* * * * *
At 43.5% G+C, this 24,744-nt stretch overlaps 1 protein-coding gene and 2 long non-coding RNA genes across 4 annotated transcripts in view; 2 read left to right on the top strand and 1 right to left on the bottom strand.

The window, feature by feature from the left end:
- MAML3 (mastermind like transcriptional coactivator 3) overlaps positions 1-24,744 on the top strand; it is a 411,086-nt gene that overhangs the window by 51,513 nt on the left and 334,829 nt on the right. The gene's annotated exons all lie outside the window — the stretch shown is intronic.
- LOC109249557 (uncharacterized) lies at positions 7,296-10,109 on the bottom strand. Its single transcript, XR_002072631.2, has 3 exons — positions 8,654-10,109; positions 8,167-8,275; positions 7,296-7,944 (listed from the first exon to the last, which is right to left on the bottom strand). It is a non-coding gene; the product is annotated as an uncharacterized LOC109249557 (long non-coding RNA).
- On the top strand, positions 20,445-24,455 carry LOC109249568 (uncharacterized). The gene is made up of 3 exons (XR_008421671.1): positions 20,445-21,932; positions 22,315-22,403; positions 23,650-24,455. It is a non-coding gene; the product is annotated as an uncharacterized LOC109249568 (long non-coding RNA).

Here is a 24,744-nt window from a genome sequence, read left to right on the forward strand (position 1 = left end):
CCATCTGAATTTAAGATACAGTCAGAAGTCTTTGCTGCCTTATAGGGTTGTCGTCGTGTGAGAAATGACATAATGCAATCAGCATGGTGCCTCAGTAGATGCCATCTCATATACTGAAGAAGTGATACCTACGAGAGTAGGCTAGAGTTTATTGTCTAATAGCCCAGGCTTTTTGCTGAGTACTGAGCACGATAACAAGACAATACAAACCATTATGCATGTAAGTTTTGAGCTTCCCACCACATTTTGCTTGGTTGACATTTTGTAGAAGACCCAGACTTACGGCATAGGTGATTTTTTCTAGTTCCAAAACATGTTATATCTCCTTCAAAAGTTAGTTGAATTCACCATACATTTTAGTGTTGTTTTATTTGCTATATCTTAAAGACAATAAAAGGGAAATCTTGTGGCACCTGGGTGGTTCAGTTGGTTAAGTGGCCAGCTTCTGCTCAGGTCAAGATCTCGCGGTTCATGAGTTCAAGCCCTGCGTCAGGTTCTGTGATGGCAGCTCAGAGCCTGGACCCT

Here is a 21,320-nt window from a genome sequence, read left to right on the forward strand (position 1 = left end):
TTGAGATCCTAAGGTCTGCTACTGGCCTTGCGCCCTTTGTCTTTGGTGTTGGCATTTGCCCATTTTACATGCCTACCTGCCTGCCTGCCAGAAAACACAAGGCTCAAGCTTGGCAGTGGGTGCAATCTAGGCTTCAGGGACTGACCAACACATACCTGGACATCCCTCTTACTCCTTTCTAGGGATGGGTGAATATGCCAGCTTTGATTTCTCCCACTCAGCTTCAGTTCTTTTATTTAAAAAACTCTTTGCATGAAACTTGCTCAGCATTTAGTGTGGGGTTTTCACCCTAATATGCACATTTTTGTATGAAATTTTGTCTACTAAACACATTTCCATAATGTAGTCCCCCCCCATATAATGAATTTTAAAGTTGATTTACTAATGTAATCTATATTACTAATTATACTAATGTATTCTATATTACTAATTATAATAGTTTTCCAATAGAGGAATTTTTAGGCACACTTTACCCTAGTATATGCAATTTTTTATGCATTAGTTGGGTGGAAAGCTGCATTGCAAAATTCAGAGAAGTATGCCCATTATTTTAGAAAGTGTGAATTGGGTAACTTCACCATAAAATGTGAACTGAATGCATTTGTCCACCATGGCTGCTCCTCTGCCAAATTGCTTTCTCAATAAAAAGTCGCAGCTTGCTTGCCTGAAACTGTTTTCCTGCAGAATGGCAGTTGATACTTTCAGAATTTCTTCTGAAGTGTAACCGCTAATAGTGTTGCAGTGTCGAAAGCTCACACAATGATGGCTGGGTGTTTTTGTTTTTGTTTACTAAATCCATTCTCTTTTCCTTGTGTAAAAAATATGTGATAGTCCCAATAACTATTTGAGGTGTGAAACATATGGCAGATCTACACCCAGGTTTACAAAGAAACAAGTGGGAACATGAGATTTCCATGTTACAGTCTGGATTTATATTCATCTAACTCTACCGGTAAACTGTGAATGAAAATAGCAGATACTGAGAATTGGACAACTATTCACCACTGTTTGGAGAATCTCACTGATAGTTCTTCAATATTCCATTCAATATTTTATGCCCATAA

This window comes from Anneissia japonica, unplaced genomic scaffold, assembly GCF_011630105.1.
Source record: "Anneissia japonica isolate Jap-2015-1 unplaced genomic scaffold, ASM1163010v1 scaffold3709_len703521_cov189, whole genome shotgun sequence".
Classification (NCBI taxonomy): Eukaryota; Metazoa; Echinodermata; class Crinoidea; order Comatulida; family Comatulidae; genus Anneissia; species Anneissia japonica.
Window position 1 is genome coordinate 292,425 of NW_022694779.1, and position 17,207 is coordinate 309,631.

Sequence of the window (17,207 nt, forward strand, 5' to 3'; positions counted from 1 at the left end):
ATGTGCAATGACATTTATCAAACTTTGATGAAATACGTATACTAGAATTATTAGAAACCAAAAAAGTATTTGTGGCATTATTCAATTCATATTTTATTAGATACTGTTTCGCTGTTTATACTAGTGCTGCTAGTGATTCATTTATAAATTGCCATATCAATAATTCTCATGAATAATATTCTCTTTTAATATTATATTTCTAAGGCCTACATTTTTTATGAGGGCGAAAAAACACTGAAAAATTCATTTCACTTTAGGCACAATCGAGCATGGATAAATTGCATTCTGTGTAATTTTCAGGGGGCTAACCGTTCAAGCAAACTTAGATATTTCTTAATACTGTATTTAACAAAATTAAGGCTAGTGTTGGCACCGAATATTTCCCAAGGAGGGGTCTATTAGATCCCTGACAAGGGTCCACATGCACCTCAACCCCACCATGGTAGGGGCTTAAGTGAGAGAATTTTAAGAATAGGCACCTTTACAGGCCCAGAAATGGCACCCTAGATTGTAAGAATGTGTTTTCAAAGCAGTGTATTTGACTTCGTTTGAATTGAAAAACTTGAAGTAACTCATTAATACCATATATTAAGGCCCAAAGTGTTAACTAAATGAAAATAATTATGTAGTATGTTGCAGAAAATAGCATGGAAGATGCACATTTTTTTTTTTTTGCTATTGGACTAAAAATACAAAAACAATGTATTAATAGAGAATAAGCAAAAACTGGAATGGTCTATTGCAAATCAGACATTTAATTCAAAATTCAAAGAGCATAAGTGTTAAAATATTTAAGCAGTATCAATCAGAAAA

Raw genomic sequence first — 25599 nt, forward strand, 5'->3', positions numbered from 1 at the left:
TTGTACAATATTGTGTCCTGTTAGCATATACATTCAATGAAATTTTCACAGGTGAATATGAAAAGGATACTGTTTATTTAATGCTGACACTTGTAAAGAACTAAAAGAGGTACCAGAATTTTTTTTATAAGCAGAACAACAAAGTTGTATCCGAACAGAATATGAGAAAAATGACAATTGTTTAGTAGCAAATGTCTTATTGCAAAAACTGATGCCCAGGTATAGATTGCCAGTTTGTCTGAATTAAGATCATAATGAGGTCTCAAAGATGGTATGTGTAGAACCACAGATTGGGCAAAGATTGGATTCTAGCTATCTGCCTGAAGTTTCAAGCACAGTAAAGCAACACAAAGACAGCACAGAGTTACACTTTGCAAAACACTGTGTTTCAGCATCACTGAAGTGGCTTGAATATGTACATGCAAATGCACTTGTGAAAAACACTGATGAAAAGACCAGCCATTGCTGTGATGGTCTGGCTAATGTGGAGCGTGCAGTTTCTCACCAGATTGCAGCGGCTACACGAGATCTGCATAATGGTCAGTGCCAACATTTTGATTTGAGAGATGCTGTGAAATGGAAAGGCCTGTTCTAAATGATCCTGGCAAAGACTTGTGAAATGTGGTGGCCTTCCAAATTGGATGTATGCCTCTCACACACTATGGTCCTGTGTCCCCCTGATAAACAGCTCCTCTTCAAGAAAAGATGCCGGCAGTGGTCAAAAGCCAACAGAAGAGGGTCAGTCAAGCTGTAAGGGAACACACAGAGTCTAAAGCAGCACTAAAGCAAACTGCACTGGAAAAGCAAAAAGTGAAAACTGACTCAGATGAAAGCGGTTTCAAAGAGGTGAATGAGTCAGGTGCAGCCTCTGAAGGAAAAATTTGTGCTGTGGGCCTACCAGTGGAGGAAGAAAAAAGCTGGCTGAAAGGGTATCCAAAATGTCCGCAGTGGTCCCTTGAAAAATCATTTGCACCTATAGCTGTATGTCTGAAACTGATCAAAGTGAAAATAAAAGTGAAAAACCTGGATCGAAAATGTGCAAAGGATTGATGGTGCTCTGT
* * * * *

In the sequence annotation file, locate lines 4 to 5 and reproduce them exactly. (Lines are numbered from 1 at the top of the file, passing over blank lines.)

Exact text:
- LOC109249557 (uncharacterized) lies at positions 7,296-10,109 on the bottom strand. Its single transcript, XR_002072631.2, has 3 exons — positions 8,654-10,109; positions 8,167-8,275; positions 7,296-7,944 (listed from the first exon to the last, which is right to left on the bottom strand). It is a non-coding gene; the product is annotated as an uncharacterized LOC109249557 (long non-coding RNA).
- On the top strand, positions 20,445-24,455 carry LOC109249568 (uncharacterized). The gene is made up of 3 exons (XR_008421671.1): positions 20,445-21,932; positions 22,315-22,403; positions 23,650-24,455. It is a non-coding gene; the product is annotated as an uncharacterized LOC109249568 (long non-coding RNA).